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Burden of carbapenem-resistant organisms in the Frankfurt/Main Metropolitan Area in Germany 2012/2013 – first results and experiences after the introduction of legally mandated reporting

Niels Kleinkauf1*, Angelika Hausemann1, Volkhard AJ Kempf2, René Gottschalk1 and Ursel Heudorf1

Author Affiliations

1 Public Health Authority of Frankfurt/Main, Breite Gasse 28, D- 60313 Frankfurt, Germany

2 University Hospital, Johann Wolfgang Goethe-University, Frankfurt/Main, Germany

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BMC Infectious Diseases 2014, 14:446  doi:10.1186/1471-2334-14-446

Published: 19 August 2014



The federal state of Hesse, Germany, introduced a laboratory-based reporting scheme for carbapenem-resistant organisms (CROs).


The results of the first year of mandated reporting of CROs from April 2012 through March 2013 to the Public Health Authority of Frankfurt/Main, responsible for a population of 700,000 inhabitants, are described.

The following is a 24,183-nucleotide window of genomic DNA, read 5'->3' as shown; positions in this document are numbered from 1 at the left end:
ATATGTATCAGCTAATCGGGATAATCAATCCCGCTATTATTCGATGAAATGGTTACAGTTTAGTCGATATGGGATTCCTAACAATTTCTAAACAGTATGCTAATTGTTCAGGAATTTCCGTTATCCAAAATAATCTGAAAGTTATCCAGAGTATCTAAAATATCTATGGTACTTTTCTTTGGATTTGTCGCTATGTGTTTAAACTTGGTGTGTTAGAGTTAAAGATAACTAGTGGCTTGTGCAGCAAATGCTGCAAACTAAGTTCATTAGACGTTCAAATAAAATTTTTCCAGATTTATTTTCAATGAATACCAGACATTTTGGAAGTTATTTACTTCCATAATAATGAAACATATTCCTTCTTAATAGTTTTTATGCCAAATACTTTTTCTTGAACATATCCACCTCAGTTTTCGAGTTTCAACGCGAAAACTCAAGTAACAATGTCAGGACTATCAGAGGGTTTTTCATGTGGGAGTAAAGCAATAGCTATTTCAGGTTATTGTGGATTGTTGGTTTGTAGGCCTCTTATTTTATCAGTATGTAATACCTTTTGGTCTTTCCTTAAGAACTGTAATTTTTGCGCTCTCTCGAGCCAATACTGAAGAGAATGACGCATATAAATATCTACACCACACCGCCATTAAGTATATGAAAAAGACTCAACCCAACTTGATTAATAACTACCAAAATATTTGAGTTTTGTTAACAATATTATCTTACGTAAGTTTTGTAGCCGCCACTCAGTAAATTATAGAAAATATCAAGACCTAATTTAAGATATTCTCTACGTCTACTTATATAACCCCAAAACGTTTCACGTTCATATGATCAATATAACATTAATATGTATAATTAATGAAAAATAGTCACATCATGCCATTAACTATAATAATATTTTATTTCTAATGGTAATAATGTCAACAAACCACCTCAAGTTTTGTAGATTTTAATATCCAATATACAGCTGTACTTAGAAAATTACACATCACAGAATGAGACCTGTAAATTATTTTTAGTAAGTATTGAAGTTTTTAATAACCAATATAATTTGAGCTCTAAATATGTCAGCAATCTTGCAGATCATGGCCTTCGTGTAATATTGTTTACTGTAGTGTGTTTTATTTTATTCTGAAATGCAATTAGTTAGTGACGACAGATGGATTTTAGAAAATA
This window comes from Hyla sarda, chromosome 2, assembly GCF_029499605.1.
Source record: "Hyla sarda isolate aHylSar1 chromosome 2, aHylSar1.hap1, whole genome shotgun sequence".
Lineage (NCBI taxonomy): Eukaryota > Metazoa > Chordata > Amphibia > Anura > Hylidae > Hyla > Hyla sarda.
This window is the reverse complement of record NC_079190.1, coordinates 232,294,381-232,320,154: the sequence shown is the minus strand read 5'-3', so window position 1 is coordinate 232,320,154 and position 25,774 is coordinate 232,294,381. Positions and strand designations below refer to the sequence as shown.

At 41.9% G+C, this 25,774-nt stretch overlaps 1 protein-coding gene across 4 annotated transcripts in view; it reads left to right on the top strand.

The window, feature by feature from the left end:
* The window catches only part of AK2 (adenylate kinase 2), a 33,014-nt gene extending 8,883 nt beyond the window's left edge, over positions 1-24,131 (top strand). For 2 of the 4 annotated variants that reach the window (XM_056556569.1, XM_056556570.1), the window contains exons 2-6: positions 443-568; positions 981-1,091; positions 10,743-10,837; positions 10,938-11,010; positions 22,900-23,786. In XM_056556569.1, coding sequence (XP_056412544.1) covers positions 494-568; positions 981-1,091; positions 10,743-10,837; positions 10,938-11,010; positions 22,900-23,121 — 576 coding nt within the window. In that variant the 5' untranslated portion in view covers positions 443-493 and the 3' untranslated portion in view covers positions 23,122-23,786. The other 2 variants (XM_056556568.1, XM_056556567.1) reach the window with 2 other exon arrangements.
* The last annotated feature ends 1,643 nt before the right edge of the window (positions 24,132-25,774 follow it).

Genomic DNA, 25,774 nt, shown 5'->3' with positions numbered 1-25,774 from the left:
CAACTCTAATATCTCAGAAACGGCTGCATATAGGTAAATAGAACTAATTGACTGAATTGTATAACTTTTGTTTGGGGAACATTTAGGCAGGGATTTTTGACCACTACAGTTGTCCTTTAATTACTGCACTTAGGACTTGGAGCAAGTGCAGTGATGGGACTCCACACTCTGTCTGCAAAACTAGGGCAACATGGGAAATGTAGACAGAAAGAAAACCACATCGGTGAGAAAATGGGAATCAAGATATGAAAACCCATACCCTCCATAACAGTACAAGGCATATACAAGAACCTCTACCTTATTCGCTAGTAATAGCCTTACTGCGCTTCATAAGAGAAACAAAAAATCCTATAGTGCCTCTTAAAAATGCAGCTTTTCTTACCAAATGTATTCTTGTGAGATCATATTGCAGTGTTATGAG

Within a period of 12 months 243 CROs were notified to the health authority. Of these 213 isolates had been reported from 16 of the 17 hospitals in Frankfurt/Main, 6 from ambulatory settings and 24 from clinics outside of Frankfurt/Main. Mean incidence rate per 1,000 patient days in hospitals was 0.138 (range 0.02-0.28).


In Frankfurt/Main almost all hospitals have reported CROs in the study period though the frequency of isolation varies strongly and many facilities only report CROs sporadically. Molecular data indicate a high diversity of different carbapenemases. Autochthonous transmission must be assumed despite the absence of major outbreaks. Rapid and coordinated efforts by clinicians and health departments are crucial to control the spread of CRO infections. The mandatory reporting scheme provides important data to guide the implementation of preventive measures.

Gram-negative bacteria; Multidrug resistance; Carbapenemase; Mandatory reporting; Epidemiology; Population-based surveillance